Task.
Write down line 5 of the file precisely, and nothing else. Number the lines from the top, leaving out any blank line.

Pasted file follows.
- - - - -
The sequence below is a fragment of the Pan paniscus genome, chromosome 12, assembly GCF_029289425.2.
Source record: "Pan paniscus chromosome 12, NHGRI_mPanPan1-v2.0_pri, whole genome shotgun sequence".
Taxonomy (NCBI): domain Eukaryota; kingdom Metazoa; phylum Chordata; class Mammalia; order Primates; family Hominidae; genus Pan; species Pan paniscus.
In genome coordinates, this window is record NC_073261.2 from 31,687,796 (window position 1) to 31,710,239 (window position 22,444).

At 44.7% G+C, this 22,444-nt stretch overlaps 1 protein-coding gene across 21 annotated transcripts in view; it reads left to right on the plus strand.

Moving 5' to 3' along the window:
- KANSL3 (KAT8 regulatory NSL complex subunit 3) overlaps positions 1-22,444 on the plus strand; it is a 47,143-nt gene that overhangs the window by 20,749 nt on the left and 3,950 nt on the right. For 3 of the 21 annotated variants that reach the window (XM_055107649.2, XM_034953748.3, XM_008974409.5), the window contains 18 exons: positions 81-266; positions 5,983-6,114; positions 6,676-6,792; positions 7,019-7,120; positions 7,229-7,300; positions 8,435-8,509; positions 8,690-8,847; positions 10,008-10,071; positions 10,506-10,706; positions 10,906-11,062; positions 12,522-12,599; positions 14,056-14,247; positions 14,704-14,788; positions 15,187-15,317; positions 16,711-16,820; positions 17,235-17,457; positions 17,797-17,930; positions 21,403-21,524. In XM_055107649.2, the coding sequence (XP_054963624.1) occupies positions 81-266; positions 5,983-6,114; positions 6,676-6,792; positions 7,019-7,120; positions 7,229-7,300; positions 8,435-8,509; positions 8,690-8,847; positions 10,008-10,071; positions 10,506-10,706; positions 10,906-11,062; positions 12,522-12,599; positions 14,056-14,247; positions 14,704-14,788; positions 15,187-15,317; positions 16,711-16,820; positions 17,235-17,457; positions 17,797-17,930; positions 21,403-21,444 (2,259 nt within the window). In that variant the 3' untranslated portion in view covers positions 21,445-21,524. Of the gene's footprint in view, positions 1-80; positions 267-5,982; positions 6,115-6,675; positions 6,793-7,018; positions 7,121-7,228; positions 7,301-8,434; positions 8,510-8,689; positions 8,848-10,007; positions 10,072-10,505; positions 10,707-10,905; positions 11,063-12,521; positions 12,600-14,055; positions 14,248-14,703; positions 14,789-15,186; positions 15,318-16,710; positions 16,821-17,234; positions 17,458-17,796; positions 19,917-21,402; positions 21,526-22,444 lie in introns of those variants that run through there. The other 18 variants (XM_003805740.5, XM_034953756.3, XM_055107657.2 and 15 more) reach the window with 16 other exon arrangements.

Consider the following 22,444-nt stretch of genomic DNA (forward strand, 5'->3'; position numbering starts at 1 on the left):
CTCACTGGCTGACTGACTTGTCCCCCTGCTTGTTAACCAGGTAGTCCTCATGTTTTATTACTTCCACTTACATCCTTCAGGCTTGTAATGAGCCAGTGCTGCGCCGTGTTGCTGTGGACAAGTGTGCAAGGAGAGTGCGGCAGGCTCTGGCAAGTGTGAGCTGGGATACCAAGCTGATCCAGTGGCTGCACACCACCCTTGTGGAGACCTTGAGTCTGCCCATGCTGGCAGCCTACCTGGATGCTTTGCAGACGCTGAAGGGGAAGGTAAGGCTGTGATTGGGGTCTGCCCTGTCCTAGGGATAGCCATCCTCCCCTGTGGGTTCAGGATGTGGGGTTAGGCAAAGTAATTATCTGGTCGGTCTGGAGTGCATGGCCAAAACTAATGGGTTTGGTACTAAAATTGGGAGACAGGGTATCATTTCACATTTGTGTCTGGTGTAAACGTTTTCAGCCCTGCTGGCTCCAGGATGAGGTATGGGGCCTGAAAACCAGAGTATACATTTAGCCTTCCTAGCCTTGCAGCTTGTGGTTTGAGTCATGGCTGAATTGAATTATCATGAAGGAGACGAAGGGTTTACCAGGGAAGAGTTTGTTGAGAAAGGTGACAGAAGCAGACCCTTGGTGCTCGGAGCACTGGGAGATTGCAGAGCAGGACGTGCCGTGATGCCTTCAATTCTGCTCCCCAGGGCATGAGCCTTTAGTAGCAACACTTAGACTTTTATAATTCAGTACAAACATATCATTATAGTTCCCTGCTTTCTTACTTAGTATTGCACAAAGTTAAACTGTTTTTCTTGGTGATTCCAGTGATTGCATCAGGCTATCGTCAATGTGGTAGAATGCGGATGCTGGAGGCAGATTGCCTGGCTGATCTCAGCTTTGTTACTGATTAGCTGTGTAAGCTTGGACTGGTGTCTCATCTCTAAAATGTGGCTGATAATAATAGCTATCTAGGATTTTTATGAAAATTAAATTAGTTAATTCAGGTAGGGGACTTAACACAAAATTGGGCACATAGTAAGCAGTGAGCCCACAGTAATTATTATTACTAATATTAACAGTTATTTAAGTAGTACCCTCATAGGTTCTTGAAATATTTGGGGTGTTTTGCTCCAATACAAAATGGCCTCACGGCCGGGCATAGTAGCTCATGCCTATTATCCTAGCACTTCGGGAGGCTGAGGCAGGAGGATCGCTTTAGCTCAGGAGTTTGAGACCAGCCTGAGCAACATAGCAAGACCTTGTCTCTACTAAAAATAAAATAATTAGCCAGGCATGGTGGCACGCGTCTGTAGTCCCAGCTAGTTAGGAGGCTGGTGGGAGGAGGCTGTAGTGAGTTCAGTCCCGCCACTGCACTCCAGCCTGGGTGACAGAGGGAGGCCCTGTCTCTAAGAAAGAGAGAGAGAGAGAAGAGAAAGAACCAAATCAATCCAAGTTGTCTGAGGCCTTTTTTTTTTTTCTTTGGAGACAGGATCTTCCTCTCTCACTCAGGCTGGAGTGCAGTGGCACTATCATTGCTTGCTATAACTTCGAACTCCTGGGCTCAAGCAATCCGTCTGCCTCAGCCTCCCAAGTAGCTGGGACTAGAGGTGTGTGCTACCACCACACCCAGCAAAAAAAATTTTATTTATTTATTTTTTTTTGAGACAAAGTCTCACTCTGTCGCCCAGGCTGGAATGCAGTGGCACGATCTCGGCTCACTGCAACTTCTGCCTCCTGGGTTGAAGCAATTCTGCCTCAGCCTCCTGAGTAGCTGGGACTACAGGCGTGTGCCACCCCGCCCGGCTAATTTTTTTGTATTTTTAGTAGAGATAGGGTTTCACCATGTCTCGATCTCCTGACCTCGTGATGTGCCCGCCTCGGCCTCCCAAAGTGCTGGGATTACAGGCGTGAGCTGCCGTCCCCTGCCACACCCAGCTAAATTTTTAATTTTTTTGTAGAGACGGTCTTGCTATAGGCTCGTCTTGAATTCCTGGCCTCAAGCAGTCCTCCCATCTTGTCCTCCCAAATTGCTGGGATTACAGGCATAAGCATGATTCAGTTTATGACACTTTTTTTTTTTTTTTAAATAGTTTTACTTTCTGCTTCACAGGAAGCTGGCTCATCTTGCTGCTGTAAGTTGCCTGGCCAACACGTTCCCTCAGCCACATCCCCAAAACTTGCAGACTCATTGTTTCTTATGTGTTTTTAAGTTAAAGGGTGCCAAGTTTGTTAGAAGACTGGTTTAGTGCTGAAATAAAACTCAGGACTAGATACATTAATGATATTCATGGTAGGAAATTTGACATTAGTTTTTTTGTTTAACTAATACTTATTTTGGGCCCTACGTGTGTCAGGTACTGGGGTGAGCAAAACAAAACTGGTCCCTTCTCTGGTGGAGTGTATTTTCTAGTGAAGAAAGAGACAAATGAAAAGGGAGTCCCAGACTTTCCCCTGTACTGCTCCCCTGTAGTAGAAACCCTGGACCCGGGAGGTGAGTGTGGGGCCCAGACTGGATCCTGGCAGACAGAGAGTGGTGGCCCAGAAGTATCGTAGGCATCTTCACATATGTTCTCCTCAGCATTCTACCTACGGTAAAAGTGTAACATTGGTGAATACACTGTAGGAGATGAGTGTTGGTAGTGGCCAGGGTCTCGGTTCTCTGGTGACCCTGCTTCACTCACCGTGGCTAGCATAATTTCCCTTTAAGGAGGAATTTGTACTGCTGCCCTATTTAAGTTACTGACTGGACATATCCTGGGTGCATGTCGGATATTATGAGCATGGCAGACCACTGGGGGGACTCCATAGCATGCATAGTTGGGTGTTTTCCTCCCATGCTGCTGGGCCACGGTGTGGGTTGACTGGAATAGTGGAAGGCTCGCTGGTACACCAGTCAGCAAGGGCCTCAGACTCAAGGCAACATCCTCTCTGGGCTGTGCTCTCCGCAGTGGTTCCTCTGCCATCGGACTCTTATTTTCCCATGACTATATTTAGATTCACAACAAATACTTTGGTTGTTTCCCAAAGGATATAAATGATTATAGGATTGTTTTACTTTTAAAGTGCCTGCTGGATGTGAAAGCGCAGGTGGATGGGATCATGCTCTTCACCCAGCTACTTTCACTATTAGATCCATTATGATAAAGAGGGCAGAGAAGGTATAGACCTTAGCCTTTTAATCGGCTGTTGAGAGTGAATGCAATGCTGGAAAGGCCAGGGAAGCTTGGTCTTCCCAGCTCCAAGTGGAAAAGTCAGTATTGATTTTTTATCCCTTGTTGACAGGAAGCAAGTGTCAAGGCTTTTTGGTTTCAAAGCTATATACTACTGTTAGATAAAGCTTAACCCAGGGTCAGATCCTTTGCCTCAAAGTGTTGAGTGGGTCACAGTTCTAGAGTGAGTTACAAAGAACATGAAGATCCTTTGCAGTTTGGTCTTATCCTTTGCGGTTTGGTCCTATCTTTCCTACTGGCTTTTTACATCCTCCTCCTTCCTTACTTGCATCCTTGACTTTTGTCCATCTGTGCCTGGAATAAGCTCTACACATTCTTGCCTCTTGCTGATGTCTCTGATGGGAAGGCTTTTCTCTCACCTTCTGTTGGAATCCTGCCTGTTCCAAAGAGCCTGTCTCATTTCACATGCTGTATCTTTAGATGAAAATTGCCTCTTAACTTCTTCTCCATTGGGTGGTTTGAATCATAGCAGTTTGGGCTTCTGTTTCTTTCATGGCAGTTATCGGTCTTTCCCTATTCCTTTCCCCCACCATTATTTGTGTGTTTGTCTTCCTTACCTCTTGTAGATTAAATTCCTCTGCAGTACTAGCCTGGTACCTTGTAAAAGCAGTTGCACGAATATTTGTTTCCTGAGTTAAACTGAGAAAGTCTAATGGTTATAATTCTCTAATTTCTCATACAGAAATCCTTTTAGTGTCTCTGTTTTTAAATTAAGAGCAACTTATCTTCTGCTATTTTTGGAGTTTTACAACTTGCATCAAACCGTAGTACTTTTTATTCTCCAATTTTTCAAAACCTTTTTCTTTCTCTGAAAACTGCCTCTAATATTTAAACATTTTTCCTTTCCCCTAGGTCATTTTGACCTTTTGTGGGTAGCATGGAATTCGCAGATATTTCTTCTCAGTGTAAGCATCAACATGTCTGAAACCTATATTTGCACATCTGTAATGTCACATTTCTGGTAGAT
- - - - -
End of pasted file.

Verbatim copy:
At 44.7% G+C, this 22,444-nt stretch overlaps 1 protein-coding gene across 21 annotated transcripts in view; it reads left to right on the plus strand.